Cowboys, Romo wake up and send message to the NFC

CHICAGO -- The team from "Big D" whipped up on the franchise with the big-time D on Sunday night. By embarrassing the battered Chicago Bears, the Dallas Cowboys offered a powerful statement about which team could supplant the Super Bowl XLI runners-up as the NFC's representative in Arizona this season.

Oh, and Cowboys quarterback Tony Romo continued to deliver this loud and potentially lucrative message to owner Jerry Jones, as well: Time to quit dawdling, Jerry, and reward the fifth-year veteran with a long-term contract extension.

"He just continues to prove how special he is," wide receiver Terrell Owens said of Romo after a lopsided 34-10 victory that left the 3-0 Cowboys as one of five unbeaten teams. "As [poorly] as we played in the first half, he came out and made plays in the second [half]. He can create stuff when there's nothing there. And when he gets on his game like that, he's hard to beat, and we're hard to beat."

Perhaps drawn down to the level of the pathetic Chicago offense in the first half, the high-powered Dallas attack sleepwalked through the opening 30 minutes, with eight penalties, a turnover and countless mental lapses that led to a 3-3 score at halftime.

But once Romo and the Cowboys woke up, it was lights-out for the Bears. As Dallas took control of the game on both sides of the line of scrimmage, Romo began shredding the Chicago defense. He hit 13 of 18 passes for 189 yards and two touchdowns, in the process compiling a gaudy 146.5 passer rating for the half. For the game, he was 22-for-35 for 329 yards.

Owens, who worked the middle of the field nicely, had eight receptions for 145 yards. Tight end Jason Witten, who schooled overmatched Chicago strong safety Adam Archuleta, one of the league's most overrated players, had six catches for 90 yards and a touchdown. Reserve tailback Marion Barber rushed for 102 yards on 15 carries and scored once on the ground and once on a 10-yard reception in which Archuleta whiffed on a goal-line tackle.

But it was Romo's show. Perhaps most impressive was how he used his feet to elude an often-fierce Bears' pass rush, to buy time and to permit his receivers an opportunity to uncover. By unofficial count, nearly two-thirds of Romo's passing yards in the second half came on plays in which he moved deftly around the pocket to bob and weave away from Chicago defenders.

As evidenced by his career rushing statistics -- 147 yards and one touchdown on 43 carries, with a long run of 17 yards -- Romo won't win many footraces. But he is more nimble-footed than he appears and nifty enough to create time to survey the field.

With his uncanny vision and knack for spotting crossing receivers just as they gain separation from opposition defensive backs, he is a rare commodity.

"You're right, he isn't very fast, but he sees things so much quicker than other guys and knows what he has to do to get the ball to us, that he makes up for it," said Witten, who scored on a 3-yard pass in the third quarter when Romo faked a weakside lead play and found the tight end in the end zone. "He's got incredible vision, really good instincts and feel for the game, and that makes a huge difference."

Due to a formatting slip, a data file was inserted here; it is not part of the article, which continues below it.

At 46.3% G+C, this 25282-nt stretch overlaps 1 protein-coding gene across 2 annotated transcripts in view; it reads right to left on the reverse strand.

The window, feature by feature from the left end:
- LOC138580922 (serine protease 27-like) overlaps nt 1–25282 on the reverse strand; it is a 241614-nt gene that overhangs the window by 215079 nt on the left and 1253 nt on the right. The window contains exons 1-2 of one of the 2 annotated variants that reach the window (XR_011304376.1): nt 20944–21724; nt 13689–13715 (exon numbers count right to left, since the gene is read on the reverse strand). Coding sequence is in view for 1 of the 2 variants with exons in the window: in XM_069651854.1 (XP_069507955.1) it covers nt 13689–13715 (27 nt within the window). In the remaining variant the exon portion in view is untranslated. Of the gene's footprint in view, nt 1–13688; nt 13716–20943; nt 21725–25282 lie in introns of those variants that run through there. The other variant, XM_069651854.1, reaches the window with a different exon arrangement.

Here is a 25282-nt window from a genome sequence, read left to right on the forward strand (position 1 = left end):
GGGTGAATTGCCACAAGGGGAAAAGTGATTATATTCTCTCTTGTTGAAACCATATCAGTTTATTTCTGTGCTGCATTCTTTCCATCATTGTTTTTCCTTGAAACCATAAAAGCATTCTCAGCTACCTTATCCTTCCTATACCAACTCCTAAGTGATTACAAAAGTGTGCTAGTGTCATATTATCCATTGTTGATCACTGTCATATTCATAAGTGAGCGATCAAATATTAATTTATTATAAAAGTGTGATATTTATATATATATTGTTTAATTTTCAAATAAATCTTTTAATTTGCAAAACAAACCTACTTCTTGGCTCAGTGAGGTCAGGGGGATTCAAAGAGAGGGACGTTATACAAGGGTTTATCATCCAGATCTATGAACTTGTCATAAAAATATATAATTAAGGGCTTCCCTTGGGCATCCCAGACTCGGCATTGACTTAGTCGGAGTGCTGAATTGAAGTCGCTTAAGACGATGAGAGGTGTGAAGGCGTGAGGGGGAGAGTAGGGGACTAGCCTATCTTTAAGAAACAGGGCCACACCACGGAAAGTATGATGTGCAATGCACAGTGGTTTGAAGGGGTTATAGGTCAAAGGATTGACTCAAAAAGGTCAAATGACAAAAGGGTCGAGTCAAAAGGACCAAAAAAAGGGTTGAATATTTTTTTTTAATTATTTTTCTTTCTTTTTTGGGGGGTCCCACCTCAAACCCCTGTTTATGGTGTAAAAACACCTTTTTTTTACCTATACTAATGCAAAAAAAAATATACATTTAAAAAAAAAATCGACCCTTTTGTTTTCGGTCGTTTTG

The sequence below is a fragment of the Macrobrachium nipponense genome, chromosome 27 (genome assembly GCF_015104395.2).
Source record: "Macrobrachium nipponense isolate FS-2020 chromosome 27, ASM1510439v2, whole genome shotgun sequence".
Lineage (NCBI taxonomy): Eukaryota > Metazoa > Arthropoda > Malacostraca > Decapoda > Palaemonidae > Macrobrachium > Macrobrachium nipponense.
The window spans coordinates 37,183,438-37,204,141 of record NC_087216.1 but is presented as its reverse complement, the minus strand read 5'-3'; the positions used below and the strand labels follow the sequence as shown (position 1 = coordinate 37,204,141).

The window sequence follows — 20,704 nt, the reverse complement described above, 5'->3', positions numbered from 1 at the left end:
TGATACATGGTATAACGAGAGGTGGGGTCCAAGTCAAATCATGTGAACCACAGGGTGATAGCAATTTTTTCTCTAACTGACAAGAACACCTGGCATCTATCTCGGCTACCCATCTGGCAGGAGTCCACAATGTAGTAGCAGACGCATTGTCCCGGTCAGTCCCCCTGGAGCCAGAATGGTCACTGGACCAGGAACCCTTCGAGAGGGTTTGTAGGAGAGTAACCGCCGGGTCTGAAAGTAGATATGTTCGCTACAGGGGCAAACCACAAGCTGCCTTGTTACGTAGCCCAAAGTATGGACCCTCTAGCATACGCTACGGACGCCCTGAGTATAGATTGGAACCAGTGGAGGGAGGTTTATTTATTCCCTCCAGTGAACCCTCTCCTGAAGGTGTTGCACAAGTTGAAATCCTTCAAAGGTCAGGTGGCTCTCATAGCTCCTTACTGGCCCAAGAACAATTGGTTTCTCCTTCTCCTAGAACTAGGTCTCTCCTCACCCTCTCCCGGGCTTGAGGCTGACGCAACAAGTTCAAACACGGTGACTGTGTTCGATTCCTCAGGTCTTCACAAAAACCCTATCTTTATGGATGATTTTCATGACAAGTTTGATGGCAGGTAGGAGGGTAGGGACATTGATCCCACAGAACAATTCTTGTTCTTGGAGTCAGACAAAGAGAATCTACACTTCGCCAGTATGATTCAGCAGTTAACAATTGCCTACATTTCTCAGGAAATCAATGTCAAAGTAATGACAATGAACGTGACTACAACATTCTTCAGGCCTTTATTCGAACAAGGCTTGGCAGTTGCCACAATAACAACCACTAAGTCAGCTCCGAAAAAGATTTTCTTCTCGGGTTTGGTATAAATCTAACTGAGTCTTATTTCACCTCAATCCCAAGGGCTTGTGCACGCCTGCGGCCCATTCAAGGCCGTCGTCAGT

For the most part, Romo was the difference in the game. Once again, Chicago starter Rex Grossman struggled mightily, and the Bears, now 1-2 and beset by injuries, might have to consider a change this week.

The maligned Grossman was 15-for-32 for 195 yards, with no touchdown passes, three interceptions and an anemic passer rating of 27.5. One of his many errant throws was returned 28 yards for a touchdown by Dallas cornerback Anthony Henry. Grossman spent much of the night either missing receivers wildly or skipping balls several feet in front of them.

At one point, after a third-down pass sailed wide by several yards, some frustrated fans began chanting, "Let's go, Cubs!" Indeed, Cubs pitcher Carlos Zambrano, who fired a shutout at Wrigley Field on Sunday afternoon, might have been a better alternative at quarterback than what the Bears had on the field.

Things weren't much better for the Chicago defense, which lost two starters in the season opener and finished Sunday's game with defensive tackle Tommie Harris (knee), two-time Pro Bowl linebacker Lance Briggs (groin) and cornerback Nathan Vasher (groin) on the sideline. There were, for sure, a lot of wounds to be addressed in the Bears' locker room after they allowed the most points at Soldier Field since a 41-10 loss to the Indianapolis Colts in the 11th week of the 2004 season.

"I just can't put a word on it," said Bears wide receiver Bernard Berrian, who dropped at least three passes.

He might want to consider "inept" as an appropriate appraisal.

On the other hand, the Cowboys, who are 3-0 for the first time since 1999, are in a groove.

"When we get rolling like we did in the second half, we're pretty tough," Romo said. "We have a lot of playmakers out there, you know? I mean, I just try to throw the ball and get out of the way."

Fact is, though, because of Romo, the Cowboys could go a long way this season. It might be the other NFC teams that will have to get out of the way.

Len Pasquarelli is a senior writer for ESPN.com.